As part of its role in the ongoing rebalance to the Asia-Pacific, the Defense Department is making new investments in the region and linking its bilateral relationships there to bilateral and trilateral arrangements, Defense Secretary Ash Carter said last week.
The secretary was on a two-week trip to visit with leaders in India, the Philippines, the United Arab Emirates and Saudi Arabia.
Speaking to the sailors and marines aboard the Bremerton-based aircraft carrier USS John C. Stennis as it sailed in the South China Sea, Carter said America's rebalance to the Asia-Pacific region, which President Barack Obama announced five years ago, now aims to sustain the progress already made.
Next Phase of the Rebalance
"Militarily," Carter said, "the Department of Defense is operationalizing the next phase of the rebalance and rebalancing it for the long term. We're bringing our best people, people like you and our best platforms like the Stennis, forward to the Asia-Pacific."
The department is making new investments in key capabilities and platforms, deepening bilateral relationships, strengthening long-time alliances like the one that exists with Philippines and deepening ties with newer partners like India, the secretary noted.
"But in a large and interconnected region we're taking an additional step," Carter said.
As the region changes, the United States is linking its bilateral relationships with bilateral and trilateral arrangements, weaving the partnerships together to more effectively bolster American and regional security, he added.
"This is the network - peaceful, principled and inclusive - that America continues to stand for and stand with," Carter said.
Close Friends and Allies
In his brief remarks, Gazmin said his nation relies on the strong bond of sympathy and mutual ideals shared with the United States - "close friends and allies to fight side by side against the threats of external aggression as we (have) in the past."
Carter told the crew that, with many partners and allies like the Philippines, the United States has for decades stood tall for enduring rules and principles, including the peaceful resolution of disputes, freedom of navigation, and the ability of countries to make their own security and economic choices free from coercion and intimidation.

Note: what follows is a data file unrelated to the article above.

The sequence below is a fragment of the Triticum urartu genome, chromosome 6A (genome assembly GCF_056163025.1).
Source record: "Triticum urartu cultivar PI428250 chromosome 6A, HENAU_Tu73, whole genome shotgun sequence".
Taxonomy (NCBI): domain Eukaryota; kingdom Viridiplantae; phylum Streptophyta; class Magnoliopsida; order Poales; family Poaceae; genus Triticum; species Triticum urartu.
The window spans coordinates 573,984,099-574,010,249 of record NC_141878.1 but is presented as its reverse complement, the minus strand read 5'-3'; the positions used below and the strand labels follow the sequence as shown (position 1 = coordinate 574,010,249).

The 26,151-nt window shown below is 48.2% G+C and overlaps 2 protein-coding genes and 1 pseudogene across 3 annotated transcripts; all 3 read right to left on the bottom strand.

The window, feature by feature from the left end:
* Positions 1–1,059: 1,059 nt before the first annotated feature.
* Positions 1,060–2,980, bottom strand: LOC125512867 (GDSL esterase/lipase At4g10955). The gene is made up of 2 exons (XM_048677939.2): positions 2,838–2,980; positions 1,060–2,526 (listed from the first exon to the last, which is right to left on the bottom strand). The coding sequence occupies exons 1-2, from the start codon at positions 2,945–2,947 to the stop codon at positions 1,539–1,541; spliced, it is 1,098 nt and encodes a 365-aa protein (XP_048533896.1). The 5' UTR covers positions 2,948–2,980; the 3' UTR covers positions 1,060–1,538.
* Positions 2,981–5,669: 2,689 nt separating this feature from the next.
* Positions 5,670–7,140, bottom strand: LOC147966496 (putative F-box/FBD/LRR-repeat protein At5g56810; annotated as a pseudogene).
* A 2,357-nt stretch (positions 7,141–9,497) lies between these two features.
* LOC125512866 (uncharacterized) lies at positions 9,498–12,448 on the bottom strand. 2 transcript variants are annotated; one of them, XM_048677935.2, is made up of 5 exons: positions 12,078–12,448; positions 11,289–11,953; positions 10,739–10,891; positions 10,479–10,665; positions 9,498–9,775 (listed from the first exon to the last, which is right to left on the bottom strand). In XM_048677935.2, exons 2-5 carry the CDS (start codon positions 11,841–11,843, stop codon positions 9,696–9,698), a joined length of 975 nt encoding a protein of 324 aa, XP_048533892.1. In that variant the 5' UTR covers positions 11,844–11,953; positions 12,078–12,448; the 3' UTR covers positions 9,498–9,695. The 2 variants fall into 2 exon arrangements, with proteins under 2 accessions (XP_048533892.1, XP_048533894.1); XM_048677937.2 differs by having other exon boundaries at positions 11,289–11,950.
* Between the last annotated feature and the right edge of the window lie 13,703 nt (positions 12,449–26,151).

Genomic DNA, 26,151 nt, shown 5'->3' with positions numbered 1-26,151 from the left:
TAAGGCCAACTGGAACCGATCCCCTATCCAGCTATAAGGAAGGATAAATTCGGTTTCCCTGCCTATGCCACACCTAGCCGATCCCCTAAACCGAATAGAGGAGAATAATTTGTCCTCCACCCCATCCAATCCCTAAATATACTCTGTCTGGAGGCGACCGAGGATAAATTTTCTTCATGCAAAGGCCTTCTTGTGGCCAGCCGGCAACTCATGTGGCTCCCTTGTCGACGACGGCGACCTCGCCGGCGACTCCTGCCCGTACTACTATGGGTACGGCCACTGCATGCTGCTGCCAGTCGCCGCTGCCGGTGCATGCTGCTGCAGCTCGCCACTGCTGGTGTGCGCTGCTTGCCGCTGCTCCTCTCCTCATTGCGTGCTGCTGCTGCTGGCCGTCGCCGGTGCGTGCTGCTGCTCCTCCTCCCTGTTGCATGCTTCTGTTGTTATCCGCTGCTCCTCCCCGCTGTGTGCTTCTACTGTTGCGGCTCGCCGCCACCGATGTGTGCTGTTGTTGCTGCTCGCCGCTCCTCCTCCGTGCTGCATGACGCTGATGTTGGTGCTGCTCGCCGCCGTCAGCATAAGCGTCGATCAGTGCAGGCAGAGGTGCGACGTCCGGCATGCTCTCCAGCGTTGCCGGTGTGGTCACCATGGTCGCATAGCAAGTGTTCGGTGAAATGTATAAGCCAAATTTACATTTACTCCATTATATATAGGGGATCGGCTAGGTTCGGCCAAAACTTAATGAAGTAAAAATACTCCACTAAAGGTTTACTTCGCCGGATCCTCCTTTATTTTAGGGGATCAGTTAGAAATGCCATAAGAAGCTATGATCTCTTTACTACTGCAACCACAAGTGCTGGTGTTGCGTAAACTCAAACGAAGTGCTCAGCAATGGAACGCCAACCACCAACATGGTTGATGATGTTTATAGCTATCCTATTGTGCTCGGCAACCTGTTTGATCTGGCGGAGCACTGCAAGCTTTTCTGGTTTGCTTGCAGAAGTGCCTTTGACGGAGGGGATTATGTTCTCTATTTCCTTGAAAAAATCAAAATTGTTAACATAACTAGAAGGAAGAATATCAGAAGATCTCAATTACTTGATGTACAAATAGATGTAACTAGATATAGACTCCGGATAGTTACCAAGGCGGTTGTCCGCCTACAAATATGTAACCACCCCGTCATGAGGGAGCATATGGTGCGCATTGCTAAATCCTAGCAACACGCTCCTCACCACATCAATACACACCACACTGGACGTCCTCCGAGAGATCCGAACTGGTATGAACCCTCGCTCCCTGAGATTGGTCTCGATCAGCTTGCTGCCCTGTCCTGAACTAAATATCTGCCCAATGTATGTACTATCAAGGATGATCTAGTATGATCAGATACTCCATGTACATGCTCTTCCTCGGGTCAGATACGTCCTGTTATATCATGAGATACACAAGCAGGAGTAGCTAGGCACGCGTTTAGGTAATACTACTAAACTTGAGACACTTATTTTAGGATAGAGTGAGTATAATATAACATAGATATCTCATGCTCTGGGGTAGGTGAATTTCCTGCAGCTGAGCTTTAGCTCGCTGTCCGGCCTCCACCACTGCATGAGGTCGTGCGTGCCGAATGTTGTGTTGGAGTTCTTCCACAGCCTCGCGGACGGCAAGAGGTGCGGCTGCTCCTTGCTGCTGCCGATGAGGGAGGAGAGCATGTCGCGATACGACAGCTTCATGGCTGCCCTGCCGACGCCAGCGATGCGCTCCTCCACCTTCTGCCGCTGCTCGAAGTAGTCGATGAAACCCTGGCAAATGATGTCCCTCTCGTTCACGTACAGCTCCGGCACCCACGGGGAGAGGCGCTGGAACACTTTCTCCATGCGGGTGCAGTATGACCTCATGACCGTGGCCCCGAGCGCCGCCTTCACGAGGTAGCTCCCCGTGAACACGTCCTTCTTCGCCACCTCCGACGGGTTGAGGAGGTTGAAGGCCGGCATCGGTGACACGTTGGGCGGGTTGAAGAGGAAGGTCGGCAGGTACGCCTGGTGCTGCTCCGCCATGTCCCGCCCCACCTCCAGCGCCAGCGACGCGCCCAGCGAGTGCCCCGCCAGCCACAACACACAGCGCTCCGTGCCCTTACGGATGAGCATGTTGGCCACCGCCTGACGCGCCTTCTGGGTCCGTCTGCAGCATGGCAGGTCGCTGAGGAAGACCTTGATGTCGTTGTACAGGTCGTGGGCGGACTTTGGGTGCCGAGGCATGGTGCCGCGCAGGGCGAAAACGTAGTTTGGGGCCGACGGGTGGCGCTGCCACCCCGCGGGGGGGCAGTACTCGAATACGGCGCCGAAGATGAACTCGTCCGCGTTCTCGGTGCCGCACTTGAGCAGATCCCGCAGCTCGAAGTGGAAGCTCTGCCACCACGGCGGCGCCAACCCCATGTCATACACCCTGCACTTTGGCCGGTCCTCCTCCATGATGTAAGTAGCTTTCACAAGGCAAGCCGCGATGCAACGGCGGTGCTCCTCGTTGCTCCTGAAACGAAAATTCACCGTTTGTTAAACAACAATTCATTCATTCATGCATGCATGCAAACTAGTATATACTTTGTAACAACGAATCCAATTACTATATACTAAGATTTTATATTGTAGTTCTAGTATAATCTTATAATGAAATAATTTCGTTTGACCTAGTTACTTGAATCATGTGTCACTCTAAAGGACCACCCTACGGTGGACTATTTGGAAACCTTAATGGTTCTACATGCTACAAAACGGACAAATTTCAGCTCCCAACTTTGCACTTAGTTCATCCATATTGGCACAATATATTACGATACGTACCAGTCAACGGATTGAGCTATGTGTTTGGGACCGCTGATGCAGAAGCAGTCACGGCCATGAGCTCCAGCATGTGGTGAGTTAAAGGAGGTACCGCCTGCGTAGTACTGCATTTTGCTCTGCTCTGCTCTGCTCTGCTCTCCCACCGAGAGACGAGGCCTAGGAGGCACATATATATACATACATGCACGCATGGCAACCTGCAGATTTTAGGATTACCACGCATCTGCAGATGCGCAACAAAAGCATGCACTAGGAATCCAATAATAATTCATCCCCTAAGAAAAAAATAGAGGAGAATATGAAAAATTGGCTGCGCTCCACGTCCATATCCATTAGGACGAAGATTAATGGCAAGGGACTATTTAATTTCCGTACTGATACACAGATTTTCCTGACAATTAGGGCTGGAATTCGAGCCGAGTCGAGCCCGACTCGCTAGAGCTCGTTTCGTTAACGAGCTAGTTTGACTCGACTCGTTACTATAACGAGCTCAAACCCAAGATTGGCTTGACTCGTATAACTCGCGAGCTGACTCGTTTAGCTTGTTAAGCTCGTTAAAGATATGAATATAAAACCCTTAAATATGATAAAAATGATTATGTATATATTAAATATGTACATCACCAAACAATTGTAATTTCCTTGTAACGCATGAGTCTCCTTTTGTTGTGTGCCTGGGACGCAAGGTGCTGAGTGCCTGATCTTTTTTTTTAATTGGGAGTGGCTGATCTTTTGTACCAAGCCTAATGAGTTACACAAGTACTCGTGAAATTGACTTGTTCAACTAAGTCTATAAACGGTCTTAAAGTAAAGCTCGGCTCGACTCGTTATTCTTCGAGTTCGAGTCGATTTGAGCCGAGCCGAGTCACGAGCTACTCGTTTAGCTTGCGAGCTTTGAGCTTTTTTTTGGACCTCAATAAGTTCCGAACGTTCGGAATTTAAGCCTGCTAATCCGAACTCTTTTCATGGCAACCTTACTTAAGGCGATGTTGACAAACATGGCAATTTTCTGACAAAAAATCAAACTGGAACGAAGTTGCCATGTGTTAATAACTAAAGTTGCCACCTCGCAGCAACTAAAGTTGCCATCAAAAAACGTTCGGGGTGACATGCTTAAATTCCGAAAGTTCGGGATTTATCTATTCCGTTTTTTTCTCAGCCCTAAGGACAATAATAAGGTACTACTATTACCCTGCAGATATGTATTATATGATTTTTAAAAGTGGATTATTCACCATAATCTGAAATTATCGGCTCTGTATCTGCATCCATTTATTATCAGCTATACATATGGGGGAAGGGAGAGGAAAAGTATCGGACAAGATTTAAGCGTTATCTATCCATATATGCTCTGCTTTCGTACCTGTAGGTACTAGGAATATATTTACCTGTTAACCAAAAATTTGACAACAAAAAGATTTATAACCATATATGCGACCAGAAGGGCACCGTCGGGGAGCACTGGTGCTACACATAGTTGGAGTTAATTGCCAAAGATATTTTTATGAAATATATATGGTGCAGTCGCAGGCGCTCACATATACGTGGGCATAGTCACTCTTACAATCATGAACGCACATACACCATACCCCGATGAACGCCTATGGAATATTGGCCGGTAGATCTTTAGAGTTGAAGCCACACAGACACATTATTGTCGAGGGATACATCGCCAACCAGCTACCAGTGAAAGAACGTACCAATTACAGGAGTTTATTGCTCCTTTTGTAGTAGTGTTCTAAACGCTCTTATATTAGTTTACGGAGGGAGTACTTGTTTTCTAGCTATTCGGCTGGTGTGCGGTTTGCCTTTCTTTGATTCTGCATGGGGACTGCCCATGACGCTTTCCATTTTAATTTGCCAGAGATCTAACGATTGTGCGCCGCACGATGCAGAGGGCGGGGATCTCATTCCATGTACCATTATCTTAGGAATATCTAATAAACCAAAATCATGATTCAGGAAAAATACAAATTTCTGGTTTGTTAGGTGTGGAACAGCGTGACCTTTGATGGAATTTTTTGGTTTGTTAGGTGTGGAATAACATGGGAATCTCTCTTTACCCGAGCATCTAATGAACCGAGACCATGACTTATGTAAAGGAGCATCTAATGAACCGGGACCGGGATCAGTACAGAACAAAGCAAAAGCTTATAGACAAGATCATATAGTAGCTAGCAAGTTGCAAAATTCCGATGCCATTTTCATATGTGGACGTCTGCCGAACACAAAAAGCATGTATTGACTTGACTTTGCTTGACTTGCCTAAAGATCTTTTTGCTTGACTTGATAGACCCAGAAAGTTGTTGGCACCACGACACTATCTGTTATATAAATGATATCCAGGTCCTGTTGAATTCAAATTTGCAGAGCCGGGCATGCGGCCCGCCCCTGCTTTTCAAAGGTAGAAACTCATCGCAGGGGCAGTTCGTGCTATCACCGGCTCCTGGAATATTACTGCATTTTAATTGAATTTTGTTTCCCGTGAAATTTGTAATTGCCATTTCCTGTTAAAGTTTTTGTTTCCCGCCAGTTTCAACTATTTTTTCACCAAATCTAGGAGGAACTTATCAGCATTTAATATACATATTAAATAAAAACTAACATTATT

"Americans like you have helped provide the necessary security and stability for this ... region to thrive with our strong defense engagements here. The United States has long provided the necessary reassurance, an attractive and appealing reassurance, and worked to keep the peace here in the Asia-Pacific," he said.
Since World War II, hundreds of millions have been lifted from poverty in the region, Carter added, and though there's room for improvement, democracy and freedom have spread across the region and economic miracles have occurred in Japan, Taiwan, South Korea and Southeast Asia.
Answering the Call
Today, China and India also are prospering, he said.
"That progress creates opportunities for the region and for America to continue to grow," Carter said. "But those changes also can produce some negatives, and recently not all the news out of the Asia-Pacific has been positive. Indeed, in the South China Sea, China's actions in particular are causing anxiety and raising regional tensions."
"And we're answering that call," the secretary said. "We're standing with those countries and standing up for those rules and principles, making important new investments in defense technology, and we're continuing to fly, sail and operate wherever international law allows."